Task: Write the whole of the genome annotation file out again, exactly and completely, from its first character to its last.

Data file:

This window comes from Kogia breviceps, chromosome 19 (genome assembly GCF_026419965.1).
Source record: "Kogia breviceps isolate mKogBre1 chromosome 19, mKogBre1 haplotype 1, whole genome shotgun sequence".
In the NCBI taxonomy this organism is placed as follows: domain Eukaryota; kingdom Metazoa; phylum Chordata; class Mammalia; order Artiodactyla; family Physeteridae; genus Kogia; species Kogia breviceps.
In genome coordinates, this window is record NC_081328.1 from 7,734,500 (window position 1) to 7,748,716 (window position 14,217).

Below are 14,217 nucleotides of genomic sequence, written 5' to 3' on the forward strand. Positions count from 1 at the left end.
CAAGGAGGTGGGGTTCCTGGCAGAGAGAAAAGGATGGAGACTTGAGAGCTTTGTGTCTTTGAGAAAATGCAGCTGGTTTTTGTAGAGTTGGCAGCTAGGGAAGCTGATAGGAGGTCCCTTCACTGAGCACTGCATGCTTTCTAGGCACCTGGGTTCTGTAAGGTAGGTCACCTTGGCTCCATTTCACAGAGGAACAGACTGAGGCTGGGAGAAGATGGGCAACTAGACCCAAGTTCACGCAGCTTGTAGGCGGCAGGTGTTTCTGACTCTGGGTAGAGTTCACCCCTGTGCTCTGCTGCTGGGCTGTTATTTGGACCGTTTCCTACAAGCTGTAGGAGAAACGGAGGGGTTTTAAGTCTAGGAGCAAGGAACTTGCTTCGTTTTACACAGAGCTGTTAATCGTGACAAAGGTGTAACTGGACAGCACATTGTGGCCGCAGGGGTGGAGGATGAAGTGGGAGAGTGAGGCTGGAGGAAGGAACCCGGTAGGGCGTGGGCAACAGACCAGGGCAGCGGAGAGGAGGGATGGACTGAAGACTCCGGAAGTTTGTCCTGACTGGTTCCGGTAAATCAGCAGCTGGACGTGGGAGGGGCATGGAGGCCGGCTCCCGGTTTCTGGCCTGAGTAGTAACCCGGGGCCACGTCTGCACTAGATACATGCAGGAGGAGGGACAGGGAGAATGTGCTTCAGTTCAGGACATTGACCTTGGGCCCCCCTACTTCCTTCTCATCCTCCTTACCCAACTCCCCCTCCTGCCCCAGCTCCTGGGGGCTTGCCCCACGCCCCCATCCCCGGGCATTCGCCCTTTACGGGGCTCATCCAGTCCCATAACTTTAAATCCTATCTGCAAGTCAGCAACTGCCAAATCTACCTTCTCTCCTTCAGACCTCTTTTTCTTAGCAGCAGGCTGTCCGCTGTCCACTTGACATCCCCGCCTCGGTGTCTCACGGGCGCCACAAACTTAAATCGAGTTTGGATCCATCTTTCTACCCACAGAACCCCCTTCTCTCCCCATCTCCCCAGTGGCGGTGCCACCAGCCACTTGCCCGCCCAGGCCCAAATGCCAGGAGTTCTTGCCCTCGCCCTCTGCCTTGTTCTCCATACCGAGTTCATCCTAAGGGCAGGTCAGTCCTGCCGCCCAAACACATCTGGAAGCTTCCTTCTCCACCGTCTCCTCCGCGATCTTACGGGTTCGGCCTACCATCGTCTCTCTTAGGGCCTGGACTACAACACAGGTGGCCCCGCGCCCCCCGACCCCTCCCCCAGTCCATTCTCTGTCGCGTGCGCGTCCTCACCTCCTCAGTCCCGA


This window comes from Kogia breviceps, chromosome 19 (genome assembly GCF_026419965.1).
Source record: "Kogia breviceps isolate mKogBre1 chromosome 19, mKogBre1 haplotype 1, whole genome shotgun sequence".
In the NCBI taxonomy this organism is placed as follows: domain Eukaryota; kingdom Metazoa; phylum Chordata; class Mammalia; order Artiodactyla; family Physeteridae; genus Kogia; species Kogia breviceps.
In genome coordinates, this window is record NC_081328.1 from 7,734,500 (window position 1) to 7,748,716 (window position 14,217).

Below are 14,217 nucleotides of genomic sequence, written 5' to 3' on the forward strand. Positions count from 1 at the left end.
CAAGGAGGTGGGGTTCCTGGCAGAGAGAAAAGGATGGAGACTTGAGAGCTTTGTGTCTTTGAGAAAATGCAGCTGGTTTTTGTAGAGTTGGCAGCTAGGGAAGCTGATAGGAGGTCCCTTCACTGAGCACTGCATGCTTTCTAGGCACCTGGGTTCTGTAAGGTAGGTCACCTTGGCTCCATTTCACAGAGGAACAGACTGAGGCTGGGAGAAGATGGGCAACTAGACCCAAGTTCACGCAGCTTGTAGGCGGCAGGTGTTTCTGACTCTGGGTAGAGTTCACCCCTGTGCTCTGCTGCTGGGCTGTTATTTGGACCGTTTCCTACAAGCTGTAGGAGAAACGGAGGGGTTTTAAGTCTAGGAGCAAGGAACTTGCTTCGTTTTACACAGAGCTGTTAATCGTGACAAAGGTGTAACTGGACAGCACATTGTGGCCGCAGGGGTGGAGGATGAAGTGGGAGAGTGAGGCTGGAGGAAGGAACCCGGTAGGGCGTGGGCAACAGACCAGGGCAGCGGAGAGGAGGGATGGACTGAAGACTCCGGAAGTTTGTCCTGACTGGTTCCGGTAAATCAGCAGCTGGACGTGGGAGGGGCATGGAGGCCGGCTCCCGGTTTCTGGCCTGAGTAGTAACCCGGGGCCACGTCTGCACTAGATACATGCAGGAGGAGGGACAGGGAGAATGTGCTTCAGTTCAGGACATTGACCTTGGGCCCCCCTACTTCCTTCTCATCCTCCTTACCCAACTCCCCCTCCTGCCCCAGCTCCTGGGGGCTTGCCCCACGCCCCCATCCCCGGGCATTCGCCCTTTACGGGGCTCATCCAGTCCCATAACTTTAAATCCTATCTGCAAGTCAGCAACTGCCAAATCTACCTTCTCTCCTTCAGACCTCTTTTTCTTAGCAGCAGGCTGTCCGCTGTCCACTTGACATCCCCGCCTCGGTGTCTCACGGGCGCCACAAACTTAAATCGAGTTTGGATCCATCTTTCTACCCACAGAACCCCCTTCTCTCCCCATCTCCCCAGTGGCGGTGCCACCAGCCACTTGCCCGCCCAGGCCCAAATGCCAGGAGTTCTTGCCCTCGCCCTCTGCCTTGTTCTCCATACCGAGTTCATCCTAAGGGCAGGTCAGTCCTGCCGCCCAAACACATCTGGAAGCTTCCTTCTCCACCGTCTCCTCCGCGATCTTACGGGTTCGGCCTACCATCGTCTCTCTTAGGGCCTGGACTACAACACAGGTGGCCCCGCGCCCCCCGACCCCTCCCCCAGTCCATTCTCTGTCGCGTGCGCGTCCTCACCTCCTCAGTCCCGA